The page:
To have more front-line workers, he would get rid of administrators so that there are at least 15 employees for every one manager.
Rewers boasts that he could walk into the mayor's office tomorrow and do the job.
But sometimes, it sounds like he's applying for one of the vacant assistant city manager positions he says should be eliminated, not running for mayor.
Johnson seeks to avoid runoff
Clearly, Johnson's idea of being mayor is far different. He's not all that interested in the details of policy and is easily bored by council meetings.
Instead, Johnson aspires to be a visionary leader. He definitely doesn't see himself as merely one of nine council members. He understands that, as the only one elected citywide, the mayor is the face of the city and has outsized influence over Sacramento's direction with or without the additional powers that Johnson seeks for the office. (Rewers is against strong mayor; his campaign slogan is a not-so subtle dig: "Rewers = Strong City.")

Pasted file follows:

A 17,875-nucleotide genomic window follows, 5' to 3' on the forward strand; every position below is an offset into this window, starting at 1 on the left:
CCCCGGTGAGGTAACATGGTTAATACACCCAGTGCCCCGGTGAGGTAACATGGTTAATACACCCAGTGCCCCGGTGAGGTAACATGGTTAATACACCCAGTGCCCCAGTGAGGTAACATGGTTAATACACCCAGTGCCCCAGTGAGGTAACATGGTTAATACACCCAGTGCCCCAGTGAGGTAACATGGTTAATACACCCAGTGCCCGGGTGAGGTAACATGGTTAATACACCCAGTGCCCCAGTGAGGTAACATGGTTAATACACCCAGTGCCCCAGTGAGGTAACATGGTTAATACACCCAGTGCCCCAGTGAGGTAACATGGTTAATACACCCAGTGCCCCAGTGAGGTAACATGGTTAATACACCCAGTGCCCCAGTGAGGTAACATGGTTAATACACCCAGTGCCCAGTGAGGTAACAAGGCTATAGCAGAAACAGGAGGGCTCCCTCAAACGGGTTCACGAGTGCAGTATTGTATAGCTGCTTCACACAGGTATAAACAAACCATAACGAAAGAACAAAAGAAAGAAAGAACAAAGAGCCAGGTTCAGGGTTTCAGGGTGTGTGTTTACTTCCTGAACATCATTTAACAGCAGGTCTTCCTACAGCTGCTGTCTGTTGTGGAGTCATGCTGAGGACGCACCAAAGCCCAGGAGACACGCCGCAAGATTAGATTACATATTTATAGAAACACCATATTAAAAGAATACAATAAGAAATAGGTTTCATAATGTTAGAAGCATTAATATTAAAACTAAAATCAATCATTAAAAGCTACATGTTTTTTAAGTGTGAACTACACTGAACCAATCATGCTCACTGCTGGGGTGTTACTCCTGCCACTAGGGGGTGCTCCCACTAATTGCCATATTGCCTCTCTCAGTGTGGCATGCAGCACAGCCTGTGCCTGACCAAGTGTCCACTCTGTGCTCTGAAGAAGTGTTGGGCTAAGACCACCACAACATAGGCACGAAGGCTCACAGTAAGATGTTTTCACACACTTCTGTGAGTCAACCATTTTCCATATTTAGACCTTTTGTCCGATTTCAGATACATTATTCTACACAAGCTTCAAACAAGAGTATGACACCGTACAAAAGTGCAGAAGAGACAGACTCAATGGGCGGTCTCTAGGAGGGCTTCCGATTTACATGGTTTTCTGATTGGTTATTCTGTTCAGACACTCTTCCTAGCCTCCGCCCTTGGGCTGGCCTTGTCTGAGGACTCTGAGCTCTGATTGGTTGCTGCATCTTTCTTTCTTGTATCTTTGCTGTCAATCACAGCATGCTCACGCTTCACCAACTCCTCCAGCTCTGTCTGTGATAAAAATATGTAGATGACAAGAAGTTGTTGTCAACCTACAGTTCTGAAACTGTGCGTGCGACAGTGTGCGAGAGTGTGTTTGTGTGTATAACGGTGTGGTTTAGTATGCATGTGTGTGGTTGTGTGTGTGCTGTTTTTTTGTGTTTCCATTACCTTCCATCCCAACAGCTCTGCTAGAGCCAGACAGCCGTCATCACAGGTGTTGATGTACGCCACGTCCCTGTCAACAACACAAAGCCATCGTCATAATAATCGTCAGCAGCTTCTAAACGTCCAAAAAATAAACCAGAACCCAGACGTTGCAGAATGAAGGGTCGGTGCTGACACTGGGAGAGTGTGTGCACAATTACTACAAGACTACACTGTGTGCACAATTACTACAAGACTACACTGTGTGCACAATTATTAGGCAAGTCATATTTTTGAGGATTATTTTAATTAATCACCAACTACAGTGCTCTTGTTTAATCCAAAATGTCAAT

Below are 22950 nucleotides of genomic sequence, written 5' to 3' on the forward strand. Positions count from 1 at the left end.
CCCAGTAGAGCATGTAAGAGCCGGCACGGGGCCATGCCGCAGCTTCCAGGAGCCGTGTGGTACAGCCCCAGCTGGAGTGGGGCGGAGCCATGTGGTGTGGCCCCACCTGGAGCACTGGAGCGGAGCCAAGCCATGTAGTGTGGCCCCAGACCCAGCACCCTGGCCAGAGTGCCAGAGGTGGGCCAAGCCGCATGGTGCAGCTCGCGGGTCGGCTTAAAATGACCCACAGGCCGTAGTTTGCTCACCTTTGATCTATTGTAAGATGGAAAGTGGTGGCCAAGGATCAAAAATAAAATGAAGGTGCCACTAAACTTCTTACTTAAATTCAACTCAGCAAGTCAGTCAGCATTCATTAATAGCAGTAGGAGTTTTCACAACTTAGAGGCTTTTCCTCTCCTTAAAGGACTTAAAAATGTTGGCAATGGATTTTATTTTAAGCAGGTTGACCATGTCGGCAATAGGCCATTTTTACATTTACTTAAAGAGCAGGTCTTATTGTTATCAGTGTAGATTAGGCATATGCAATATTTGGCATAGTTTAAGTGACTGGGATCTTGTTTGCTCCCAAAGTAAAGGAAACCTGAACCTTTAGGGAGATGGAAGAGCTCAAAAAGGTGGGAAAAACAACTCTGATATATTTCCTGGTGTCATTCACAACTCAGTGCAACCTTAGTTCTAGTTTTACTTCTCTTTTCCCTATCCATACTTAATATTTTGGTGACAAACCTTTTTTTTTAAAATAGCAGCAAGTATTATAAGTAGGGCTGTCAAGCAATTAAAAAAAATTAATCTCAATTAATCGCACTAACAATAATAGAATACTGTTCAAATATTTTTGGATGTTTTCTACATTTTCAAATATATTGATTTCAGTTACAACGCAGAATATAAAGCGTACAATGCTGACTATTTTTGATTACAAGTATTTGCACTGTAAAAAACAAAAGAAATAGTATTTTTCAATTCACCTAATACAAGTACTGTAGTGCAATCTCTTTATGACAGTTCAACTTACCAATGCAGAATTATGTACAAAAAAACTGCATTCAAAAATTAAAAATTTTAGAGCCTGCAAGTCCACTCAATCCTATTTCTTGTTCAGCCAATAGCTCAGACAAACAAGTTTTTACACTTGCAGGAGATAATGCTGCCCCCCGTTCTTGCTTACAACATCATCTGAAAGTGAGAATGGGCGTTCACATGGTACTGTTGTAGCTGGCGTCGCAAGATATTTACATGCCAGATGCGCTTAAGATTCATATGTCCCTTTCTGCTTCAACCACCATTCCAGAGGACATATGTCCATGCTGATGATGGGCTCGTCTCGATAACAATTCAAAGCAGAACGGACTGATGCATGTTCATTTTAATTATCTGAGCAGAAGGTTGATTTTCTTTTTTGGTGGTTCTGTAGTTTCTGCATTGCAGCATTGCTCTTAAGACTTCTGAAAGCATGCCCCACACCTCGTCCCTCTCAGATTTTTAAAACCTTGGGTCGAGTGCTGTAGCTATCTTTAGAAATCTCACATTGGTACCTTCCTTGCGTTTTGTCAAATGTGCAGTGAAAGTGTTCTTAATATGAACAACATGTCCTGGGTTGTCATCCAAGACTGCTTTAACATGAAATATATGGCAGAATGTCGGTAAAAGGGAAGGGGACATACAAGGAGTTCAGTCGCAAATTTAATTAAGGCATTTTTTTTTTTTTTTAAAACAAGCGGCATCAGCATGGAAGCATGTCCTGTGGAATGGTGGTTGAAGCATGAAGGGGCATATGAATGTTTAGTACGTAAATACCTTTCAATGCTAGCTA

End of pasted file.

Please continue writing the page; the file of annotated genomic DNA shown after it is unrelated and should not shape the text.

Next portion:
Johnson, who won 46 percent of the vote against then-Mayor Heather Fargo (whom Rewers supported) in the primary four years ago and then beat her handily in the November runoff, wants to win outright in June this time.
He says that none of his challengers have the money, name recognition or organization to pose a serious challenge, but he's campaigning and raising money $286,495 in cash on hand as of March 17 as if he has credible opposition.
"I'm not taking anything for granted," he says.
Most likely, Johnson has little to worry about. Let's just say the odds of Rewers winning are even lower than those of the Maloof brothers writing a $140 million check to build the arena and repay their city loan.
Still, Rewers is making some interesting proposals and asking some important questions. Johnson could do himself and the city a favor by paying attention to them in a second term.
The mayor might even want to offer him a job to push those ideas. And Rewers, if he wants to serve his city, might just think about accepting.